Lake Powell Loses Capacity and Shrinks Due to Drought

Lake Powell

Lake Powell is the second largest man-made reservoir in the US with a capacity of 25,166,000 acre-feet. Due to the intense multiyear drought that hit the country, it has lost nearly 7% of its potential storage capacity since 1963. 

Lake Powell went through an average annual loss in storage capacity of about 33,270 acre-feet or 11 billion gallons per year between 1963 and 2018. The amount of loss is able to fill several full-sized pools. 

What is the Cause?

According to the research, particles from the Colorado and San Juan rivers are reducing the reservoir’s capacity. These sediments accumulate at the reservoir’s bottom and reduce the volume of water the reservoir can contain overall.

In the Colorado River Basin, Lake Powell is an important reservoir. The largest reservoir in the country, Lake Mead, which is close by, and Lake Powell have both been draining rapidly. As a result of Lake Mead’s water level dropping to previously unheard-of lows in August, the federal government for the first time mandated water use reductions for states in the Southwest, which started in January.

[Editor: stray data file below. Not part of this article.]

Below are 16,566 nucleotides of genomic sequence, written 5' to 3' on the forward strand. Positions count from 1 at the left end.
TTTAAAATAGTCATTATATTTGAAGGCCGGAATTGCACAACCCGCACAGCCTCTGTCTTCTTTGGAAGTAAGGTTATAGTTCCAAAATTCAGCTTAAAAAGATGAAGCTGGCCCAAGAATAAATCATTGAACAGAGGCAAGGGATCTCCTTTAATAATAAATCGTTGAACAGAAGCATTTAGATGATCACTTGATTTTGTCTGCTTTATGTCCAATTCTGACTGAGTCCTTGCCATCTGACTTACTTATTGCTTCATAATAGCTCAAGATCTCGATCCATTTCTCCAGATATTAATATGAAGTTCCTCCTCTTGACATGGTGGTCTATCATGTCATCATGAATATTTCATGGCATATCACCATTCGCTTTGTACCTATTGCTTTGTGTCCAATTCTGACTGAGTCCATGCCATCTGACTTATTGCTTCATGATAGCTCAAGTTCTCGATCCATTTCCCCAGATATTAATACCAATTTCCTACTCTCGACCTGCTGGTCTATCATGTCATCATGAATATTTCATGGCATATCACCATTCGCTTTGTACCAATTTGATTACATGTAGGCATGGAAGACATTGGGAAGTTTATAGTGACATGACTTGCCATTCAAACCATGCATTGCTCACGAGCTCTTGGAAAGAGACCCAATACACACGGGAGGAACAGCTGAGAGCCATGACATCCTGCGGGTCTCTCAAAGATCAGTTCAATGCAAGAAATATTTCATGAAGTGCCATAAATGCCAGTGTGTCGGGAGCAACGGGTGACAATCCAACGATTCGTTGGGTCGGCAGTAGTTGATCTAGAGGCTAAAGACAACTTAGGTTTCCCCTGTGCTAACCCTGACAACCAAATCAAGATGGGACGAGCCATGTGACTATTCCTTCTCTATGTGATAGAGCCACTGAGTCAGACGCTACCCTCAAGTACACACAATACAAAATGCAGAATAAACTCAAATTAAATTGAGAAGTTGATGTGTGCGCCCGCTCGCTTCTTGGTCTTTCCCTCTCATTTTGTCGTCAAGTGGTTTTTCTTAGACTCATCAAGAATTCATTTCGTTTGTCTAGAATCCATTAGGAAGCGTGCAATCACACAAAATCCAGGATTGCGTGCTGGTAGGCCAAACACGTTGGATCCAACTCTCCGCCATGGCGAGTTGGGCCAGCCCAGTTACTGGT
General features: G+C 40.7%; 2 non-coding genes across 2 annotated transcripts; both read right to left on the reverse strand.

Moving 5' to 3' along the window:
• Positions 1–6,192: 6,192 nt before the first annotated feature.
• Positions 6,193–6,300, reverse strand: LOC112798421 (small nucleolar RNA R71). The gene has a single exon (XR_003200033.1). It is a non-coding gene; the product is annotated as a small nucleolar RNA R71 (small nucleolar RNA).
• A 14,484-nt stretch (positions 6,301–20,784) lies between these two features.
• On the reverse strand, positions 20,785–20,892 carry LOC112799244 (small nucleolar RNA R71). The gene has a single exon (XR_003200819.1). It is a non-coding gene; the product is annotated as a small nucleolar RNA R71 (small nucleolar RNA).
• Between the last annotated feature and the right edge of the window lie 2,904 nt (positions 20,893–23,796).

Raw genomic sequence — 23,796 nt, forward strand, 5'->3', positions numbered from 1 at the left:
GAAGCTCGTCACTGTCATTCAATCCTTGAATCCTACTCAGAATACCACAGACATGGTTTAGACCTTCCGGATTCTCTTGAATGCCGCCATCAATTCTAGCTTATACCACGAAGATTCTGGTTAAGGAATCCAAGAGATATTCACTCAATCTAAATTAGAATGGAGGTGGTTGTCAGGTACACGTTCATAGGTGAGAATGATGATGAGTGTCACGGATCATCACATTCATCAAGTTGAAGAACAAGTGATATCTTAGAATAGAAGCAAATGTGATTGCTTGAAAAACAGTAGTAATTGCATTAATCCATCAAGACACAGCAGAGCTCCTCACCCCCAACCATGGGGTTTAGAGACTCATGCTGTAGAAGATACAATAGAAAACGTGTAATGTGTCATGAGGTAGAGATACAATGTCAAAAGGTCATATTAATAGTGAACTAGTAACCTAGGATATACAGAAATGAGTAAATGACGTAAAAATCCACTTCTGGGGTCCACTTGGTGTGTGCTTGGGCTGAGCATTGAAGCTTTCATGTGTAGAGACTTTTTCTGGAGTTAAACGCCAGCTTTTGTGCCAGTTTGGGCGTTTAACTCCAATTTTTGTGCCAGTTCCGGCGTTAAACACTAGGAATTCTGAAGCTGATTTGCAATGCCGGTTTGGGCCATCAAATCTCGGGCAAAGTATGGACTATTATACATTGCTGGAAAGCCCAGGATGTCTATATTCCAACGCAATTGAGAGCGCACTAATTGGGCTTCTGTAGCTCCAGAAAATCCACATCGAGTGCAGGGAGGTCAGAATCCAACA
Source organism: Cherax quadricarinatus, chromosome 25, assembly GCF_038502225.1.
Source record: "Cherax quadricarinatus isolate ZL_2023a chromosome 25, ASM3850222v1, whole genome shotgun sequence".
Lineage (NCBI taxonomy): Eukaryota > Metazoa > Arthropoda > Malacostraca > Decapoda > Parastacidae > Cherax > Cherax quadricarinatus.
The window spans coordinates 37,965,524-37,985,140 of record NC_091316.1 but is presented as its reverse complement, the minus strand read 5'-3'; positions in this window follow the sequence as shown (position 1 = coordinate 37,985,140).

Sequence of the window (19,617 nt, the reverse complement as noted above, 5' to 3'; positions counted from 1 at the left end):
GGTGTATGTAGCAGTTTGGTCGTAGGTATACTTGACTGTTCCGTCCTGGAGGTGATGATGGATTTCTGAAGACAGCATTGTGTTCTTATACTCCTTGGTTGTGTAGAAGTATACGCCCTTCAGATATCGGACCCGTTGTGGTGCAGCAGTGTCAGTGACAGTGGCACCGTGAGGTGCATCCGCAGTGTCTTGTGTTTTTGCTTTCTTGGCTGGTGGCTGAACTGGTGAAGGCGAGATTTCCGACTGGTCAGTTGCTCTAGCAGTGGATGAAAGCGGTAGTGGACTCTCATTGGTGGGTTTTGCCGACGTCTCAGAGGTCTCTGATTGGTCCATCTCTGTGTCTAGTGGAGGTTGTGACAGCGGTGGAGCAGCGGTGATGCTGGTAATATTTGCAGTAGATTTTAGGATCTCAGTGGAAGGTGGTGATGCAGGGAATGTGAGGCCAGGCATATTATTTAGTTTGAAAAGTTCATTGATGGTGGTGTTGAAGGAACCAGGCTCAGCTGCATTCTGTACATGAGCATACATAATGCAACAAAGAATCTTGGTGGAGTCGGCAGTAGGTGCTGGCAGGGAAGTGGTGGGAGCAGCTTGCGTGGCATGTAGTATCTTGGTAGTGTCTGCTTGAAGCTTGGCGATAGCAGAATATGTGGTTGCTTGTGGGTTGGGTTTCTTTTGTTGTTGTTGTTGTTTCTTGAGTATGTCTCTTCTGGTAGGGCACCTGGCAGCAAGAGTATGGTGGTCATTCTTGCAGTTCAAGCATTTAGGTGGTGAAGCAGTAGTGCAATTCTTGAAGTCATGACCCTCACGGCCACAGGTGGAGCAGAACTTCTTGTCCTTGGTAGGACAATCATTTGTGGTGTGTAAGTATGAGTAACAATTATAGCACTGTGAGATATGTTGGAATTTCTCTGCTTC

The Affected Regions

More than 40 million people who live in seven Western states and Mexico are served by the system. Many people in the area, including rural farms, ranches, and indigenous settlements, depend on the Lakes Powell and Mead for irrigation and drinking water.

Since last week, Lake Powell fell below the crucial level of 3,525 feet above sea level, and new worries about the availability of water and the hydroelectric plants that provide electricity to millions of people in the West were raised.

“It is vitally important we have the best available scientific information like this report to provide a clear understanding of water availability in Lake Powell as we plan for the future,” says Tanya Trujillo, assistant secretary for water and science with the US Department of Interior.

He further stated, “The Colorado River system faces multiple challenges, including the effects of a 22-year-long drought and the increased impacts of climate change.”

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